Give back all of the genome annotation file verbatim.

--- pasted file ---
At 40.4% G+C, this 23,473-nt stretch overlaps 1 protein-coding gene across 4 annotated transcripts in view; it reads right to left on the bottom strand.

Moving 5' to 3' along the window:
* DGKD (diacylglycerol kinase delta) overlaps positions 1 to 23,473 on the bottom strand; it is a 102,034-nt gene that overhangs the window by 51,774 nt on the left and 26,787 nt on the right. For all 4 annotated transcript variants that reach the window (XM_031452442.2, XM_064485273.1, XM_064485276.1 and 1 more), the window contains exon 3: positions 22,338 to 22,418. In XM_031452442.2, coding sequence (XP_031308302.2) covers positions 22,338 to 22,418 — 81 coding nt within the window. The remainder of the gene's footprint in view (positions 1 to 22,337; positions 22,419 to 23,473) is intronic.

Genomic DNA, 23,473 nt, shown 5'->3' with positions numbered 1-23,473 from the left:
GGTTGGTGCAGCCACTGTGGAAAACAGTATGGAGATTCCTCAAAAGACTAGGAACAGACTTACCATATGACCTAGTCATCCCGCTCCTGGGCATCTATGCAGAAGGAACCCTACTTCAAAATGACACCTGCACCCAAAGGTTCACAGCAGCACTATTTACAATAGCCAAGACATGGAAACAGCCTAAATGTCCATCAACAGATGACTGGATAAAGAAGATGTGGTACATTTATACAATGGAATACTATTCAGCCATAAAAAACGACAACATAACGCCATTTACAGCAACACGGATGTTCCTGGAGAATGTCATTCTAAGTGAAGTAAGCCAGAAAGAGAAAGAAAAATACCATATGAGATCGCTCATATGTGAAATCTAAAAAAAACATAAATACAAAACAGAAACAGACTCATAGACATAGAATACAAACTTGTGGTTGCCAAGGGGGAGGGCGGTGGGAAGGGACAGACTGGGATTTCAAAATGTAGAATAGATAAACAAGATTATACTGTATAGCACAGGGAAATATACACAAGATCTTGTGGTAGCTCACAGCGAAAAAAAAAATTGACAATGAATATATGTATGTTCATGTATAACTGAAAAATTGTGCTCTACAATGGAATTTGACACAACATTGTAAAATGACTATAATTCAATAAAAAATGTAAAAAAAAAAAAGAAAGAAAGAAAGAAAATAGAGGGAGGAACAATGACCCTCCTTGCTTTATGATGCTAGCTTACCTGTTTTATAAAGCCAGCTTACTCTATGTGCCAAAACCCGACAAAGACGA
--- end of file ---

At 40.4% G+C, this 23,473-nt stretch overlaps 1 protein-coding gene across 4 annotated transcripts in view; it reads right to left on the bottom strand.

Moving 5' to 3' along the window:
* DGKD (diacylglycerol kinase delta) overlaps positions 1 to 23,473 on the bottom strand; it is a 102,034-nt gene that overhangs the window by 51,774 nt on the left and 26,787 nt on the right. For all 4 annotated transcript variants that reach the window (XM_031452442.2, XM_064485273.1, XM_064485276.1 and 1 more), the window contains exon 3: positions 22,338 to 22,418. In XM_031452442.2, coding sequence (XP_031308302.2) covers positions 22,338 to 22,418 — 81 coding nt within the window. The remainder of the gene's footprint in view (positions 1 to 22,337; positions 22,419 to 23,473) is intronic.

Genomic DNA, 23,473 nt, shown 5'->3' with positions numbered 1-23,473 from the left:
GGTTGGTGCAGCCACTGTGGAAAACAGTATGGAGATTCCTCAAAAGACTAGGAACAGACTTACCATATGACCTAGTCATCCCGCTCCTGGGCATCTATGCAGAAGGAACCCTACTTCAAAATGACACCTGCACCCAAAGGTTCACAGCAGCACTATTTACAATAGCCAAGACATGGAAACAGCCTAAATGTCCATCAACAGATGACTGGATAAAGAAGATGTGGTACATTTATACAATGGAATACTATTCAGCCATAAAAAACGACAACATAACGCCATTTACAGCAACACGGATGTTCCTGGAGAATGTCATTCTAAGTGAAGTAAGCCAGAAAGAGAAAGAAAAATACCATATGAGATCGCTCATATGTGAAATCTAAAAAAAACATAAATACAAAACAGAAACAGACTCATAGACATAGAATACAAACTTGTGGTTGCCAAGGGGGAGGGCGGTGGGAAGGGACAGACTGGGATTTCAAAATGTAGAATAGATAAACAAGATTATACTGTATAGCACAGGGAAATATACACAAGATCTTGTGGTAGCTCACAGCGAAAAAAAAAATTGACAATGAATATATGTATGTTCATGTATAACTGAAAAATTGTGCTCTACAATGGAATTTGACACAACATTGTAAAATGACTATAATTCAATAAAAAATGTAAAAAAAAAAAAGAAAGAAAGAAAGAAAATAGAGGGAGGAACAATGACCCTCCTTGCTTTATGATGCTAGCTTACCTGTTTTATAAAGCCAGCTTACTCTATGTGCCAAAACCCGACAAAGACGA